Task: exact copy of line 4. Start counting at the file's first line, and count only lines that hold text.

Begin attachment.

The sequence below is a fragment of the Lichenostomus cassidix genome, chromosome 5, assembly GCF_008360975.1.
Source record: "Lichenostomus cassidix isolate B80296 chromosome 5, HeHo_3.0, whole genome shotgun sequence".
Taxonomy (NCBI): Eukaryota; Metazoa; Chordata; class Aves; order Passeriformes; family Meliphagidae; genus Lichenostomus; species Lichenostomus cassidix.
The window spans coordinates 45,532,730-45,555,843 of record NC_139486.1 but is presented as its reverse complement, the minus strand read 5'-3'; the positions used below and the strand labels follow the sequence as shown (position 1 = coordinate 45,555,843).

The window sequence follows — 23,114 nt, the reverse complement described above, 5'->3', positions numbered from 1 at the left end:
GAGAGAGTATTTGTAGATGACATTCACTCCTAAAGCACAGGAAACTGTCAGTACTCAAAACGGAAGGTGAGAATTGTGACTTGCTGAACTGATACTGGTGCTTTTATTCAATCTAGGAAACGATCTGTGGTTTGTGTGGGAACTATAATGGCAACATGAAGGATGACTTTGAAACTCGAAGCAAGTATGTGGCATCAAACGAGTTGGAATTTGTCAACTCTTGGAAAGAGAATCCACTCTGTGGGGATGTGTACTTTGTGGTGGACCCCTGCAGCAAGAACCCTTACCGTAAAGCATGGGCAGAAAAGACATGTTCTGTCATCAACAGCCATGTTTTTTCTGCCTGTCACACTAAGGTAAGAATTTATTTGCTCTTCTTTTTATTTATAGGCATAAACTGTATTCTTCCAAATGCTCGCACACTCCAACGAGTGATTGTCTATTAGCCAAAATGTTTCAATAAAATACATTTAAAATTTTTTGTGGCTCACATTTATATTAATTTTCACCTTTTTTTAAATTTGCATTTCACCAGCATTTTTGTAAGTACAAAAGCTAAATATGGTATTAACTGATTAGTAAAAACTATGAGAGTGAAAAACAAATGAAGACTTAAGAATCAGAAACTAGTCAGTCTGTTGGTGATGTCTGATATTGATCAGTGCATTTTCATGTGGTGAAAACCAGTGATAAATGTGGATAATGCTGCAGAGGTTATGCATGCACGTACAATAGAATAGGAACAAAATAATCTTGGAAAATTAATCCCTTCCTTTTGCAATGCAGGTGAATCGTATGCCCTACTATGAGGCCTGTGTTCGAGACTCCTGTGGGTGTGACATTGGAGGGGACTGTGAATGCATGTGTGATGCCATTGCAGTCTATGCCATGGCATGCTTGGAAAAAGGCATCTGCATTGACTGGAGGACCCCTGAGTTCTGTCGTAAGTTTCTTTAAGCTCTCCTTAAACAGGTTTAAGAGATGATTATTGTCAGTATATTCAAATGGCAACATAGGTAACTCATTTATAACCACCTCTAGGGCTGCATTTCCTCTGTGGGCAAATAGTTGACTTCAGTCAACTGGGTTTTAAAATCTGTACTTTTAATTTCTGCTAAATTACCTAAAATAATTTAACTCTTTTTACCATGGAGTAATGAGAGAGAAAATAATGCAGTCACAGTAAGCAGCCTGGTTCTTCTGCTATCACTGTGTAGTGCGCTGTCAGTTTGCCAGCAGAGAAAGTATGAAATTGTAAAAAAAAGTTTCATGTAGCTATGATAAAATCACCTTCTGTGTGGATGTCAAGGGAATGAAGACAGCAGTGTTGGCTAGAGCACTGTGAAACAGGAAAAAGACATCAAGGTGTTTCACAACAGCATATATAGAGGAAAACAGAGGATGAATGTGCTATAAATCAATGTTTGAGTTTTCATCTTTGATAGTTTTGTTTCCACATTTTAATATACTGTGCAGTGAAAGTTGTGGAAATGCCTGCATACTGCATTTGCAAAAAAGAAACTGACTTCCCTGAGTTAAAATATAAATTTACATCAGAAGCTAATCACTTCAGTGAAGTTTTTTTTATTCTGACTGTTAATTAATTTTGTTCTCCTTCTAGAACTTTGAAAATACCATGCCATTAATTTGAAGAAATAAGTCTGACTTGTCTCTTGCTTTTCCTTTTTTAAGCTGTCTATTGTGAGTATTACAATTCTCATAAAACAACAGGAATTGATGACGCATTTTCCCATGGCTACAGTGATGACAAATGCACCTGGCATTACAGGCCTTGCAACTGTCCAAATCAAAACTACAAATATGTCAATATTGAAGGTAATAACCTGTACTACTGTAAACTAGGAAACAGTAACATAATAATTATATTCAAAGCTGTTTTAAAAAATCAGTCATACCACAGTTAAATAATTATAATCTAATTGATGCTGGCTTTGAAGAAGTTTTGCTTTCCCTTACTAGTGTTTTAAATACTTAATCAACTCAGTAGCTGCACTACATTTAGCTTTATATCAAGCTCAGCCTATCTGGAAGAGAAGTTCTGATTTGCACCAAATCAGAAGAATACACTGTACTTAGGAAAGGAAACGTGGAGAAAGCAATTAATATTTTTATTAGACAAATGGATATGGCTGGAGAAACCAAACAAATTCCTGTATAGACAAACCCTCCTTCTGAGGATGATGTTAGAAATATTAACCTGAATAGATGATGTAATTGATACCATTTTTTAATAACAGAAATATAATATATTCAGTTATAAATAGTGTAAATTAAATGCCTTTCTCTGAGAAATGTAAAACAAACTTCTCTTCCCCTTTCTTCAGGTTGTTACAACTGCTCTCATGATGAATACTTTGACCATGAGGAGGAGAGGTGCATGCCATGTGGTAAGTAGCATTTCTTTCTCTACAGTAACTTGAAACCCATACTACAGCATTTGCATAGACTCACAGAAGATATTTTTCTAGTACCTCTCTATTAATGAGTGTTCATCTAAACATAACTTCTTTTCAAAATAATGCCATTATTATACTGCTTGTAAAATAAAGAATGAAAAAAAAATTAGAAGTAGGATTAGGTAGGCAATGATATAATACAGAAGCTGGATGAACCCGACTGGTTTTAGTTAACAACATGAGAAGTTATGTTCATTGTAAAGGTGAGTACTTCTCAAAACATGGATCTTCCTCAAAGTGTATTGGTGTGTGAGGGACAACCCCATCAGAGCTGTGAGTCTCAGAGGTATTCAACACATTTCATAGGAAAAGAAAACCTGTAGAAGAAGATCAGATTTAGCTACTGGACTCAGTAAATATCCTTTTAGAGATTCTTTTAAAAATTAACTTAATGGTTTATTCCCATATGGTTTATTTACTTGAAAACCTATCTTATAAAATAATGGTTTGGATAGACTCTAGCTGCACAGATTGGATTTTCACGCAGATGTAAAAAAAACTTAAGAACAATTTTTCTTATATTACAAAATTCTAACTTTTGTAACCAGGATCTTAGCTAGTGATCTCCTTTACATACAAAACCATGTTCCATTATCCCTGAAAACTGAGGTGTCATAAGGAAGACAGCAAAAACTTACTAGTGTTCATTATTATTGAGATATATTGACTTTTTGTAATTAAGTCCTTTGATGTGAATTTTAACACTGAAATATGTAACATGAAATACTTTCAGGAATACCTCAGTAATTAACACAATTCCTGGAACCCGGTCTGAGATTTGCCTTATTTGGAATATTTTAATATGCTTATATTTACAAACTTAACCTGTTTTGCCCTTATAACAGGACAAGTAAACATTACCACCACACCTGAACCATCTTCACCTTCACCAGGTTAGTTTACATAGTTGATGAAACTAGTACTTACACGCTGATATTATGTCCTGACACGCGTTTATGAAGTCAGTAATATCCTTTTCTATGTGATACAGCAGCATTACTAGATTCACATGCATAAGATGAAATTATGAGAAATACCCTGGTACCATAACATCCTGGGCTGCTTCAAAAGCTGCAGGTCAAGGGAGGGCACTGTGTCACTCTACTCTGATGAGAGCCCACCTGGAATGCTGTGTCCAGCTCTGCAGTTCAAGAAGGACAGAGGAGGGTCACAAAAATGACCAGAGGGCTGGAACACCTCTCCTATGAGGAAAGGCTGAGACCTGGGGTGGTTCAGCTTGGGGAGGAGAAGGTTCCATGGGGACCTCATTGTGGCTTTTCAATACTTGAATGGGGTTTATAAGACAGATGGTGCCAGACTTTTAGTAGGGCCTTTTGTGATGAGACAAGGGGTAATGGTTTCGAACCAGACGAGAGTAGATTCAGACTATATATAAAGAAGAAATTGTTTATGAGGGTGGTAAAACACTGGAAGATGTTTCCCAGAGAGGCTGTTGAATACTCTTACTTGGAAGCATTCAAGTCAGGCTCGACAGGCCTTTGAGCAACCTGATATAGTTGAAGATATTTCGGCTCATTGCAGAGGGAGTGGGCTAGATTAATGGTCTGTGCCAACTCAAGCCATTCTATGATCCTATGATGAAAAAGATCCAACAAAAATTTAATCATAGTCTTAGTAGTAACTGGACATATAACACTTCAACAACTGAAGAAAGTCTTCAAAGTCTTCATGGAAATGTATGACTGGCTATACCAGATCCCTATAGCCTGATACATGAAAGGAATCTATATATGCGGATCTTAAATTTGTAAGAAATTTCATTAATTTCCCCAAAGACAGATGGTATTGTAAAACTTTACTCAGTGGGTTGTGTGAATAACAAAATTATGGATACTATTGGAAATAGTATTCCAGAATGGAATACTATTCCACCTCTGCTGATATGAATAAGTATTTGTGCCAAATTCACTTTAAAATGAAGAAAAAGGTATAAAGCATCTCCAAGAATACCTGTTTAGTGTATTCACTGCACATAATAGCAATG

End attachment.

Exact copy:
The window spans coordinates 45,532,730-45,555,843 of record NC_139486.1 but is presented as its reverse complement, the minus strand read 5'-3'; the positions used below and the strand labels follow the sequence as shown (position 1 = coordinate 45,555,843).